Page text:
I had initially thought I would do a Sherri Hill take on the bodice, since I’d become quite familiar with her designs while trying on prom dresses with DD1 earlier this year.  Her elastic dresses are strips of elastic stitched in overlapping layers to a woven bodice. Something like this dress (which DD1 tried on and thought was a too h-u-g-e, albeit fun, dress).

I proceeded along the Sherri Hill lines, did a fitting for an underlining of power net mesh (which was easily pulled over the client’s head), and stitched the elastic, in the round, to make the bodice.

bodice fail

But at the fitting, it was impossible for her to pull it on, all elasticated, over her head.  The elastic also didn’t fit as tight and flat under the bust as hoped once she’d got it on. So, as I had initially suggested a zipper was required, which was not what she wanted, we had a discussion about adding a zipper.  I wasn’t sure what I would do for the zip, as there would be a tremendous amount of strain on any closure.  A lot of unpicking of triple stretch stitches ensued.  In the process, I discovered that the fuzzy nylon that covered the elastic snagged, pulled and warped like crazy if I wasn’t super careful.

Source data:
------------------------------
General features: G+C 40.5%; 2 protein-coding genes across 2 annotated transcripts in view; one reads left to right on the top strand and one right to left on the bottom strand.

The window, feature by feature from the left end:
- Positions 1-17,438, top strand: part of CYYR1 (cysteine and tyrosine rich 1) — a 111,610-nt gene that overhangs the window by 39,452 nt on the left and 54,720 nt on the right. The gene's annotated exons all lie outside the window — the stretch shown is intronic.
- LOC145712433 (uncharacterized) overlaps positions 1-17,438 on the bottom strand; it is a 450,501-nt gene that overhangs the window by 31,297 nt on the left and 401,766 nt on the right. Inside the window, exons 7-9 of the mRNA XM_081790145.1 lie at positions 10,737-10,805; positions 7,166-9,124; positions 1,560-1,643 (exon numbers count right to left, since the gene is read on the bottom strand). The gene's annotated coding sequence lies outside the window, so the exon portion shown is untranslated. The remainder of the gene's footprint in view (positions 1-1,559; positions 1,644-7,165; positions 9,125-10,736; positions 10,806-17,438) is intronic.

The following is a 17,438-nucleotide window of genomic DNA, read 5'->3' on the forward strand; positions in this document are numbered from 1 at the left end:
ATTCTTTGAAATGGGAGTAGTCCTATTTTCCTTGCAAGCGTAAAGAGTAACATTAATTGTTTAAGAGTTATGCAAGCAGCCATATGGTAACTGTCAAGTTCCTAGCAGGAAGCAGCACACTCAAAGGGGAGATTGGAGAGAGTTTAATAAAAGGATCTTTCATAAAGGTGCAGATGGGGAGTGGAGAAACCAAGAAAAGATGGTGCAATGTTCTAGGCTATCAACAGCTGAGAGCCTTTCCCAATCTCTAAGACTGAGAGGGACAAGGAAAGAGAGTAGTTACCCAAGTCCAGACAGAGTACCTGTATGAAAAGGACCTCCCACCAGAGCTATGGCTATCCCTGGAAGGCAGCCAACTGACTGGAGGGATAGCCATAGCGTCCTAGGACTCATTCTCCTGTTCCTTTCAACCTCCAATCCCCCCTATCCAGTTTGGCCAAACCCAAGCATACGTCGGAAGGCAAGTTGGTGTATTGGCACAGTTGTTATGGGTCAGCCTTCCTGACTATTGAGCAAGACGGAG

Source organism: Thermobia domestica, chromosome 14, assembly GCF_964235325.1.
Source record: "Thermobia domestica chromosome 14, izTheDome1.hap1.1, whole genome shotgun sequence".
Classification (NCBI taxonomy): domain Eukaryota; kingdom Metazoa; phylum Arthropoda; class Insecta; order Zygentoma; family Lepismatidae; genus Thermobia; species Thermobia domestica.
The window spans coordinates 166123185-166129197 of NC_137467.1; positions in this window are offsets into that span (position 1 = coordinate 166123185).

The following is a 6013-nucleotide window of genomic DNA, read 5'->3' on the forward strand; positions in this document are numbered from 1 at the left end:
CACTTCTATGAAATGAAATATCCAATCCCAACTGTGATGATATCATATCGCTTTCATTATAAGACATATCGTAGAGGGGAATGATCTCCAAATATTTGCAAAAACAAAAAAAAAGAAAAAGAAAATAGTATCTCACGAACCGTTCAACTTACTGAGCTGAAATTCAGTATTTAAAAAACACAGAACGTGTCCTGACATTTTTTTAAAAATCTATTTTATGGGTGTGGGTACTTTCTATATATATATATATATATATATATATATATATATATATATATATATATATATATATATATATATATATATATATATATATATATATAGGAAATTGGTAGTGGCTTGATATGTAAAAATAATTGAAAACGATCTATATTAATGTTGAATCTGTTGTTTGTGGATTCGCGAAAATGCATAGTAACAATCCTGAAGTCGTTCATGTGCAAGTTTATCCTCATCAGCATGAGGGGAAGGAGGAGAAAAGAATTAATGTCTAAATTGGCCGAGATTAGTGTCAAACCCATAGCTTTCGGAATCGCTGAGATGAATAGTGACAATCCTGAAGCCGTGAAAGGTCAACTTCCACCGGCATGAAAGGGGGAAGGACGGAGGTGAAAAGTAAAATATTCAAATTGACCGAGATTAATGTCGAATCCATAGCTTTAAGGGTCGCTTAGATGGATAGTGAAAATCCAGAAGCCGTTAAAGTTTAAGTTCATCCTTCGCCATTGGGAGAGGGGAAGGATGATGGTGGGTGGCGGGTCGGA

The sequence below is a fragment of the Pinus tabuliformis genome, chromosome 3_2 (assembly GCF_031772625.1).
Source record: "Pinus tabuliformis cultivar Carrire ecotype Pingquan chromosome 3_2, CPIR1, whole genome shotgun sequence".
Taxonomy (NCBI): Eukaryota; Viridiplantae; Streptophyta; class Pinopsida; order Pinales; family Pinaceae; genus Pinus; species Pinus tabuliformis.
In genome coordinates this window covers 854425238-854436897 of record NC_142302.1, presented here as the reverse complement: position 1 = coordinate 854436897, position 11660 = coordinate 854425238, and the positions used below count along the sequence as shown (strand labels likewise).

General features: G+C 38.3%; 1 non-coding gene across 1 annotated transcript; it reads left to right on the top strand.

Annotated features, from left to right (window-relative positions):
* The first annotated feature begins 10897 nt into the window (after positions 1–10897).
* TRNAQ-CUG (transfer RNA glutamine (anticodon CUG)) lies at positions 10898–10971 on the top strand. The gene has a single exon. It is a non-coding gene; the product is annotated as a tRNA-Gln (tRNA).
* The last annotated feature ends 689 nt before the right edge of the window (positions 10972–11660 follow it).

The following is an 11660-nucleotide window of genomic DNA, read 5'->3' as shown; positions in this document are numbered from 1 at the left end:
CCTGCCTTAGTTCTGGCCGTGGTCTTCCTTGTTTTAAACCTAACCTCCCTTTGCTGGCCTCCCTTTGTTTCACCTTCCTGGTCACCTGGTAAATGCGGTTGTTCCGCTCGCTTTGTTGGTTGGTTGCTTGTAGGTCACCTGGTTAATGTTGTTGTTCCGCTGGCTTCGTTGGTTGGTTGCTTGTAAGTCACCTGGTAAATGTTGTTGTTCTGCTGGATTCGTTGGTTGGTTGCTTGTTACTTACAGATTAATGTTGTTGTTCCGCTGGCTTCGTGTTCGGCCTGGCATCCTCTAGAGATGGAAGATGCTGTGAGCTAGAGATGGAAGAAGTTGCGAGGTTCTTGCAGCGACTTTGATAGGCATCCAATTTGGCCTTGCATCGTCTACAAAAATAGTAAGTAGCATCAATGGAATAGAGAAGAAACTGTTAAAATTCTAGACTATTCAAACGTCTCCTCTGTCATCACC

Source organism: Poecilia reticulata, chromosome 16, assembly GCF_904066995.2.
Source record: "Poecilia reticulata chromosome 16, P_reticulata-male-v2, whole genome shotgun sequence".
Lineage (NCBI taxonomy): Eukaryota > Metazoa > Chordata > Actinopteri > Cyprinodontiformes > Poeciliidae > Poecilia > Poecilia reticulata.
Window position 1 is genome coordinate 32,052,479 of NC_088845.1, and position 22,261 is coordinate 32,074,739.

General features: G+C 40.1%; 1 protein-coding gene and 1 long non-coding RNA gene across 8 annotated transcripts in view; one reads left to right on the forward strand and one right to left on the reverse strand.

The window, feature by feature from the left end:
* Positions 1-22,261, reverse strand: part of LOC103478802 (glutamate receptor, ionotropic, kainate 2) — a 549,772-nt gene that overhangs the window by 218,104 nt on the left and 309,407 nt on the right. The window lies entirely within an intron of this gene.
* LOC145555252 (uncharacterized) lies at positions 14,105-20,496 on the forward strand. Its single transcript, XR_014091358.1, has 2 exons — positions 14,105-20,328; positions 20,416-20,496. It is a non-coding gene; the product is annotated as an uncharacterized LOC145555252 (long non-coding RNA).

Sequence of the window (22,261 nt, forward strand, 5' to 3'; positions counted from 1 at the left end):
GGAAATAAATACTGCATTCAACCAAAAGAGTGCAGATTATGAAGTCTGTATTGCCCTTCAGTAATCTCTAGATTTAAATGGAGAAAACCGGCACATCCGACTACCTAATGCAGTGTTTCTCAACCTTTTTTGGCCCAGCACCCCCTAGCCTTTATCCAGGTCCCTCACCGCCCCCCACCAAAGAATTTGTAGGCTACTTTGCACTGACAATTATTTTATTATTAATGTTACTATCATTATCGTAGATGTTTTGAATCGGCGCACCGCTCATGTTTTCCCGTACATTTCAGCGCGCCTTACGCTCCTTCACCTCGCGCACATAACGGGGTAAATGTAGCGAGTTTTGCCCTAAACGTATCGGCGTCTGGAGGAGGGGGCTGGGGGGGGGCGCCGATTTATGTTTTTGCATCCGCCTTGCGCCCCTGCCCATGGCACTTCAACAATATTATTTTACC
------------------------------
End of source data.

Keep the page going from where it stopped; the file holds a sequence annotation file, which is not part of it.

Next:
Once it was all unpicked, I had an incredible brainwave.

I ditched the power mesh underlining and stitched the elastic together along the length, slightly overlapping each strip, and shaping each layer on my dress form.  The ends of the short pieces are all bound with bemberg lining to keep them tidy.  The bodice is snug and shaped.

It worked a treat.

But how to make that tight elasticated bodice close up?  Stitch the bottom row of elastic closed for a secure base.

zip closure

Add hook and eye closures, and an invisible zip to close over it all as neatly as possible.  Hopefully the hooks/eyes will keep the nylon invisible zip from splitting apart.

Here’s the inside back.

final bodice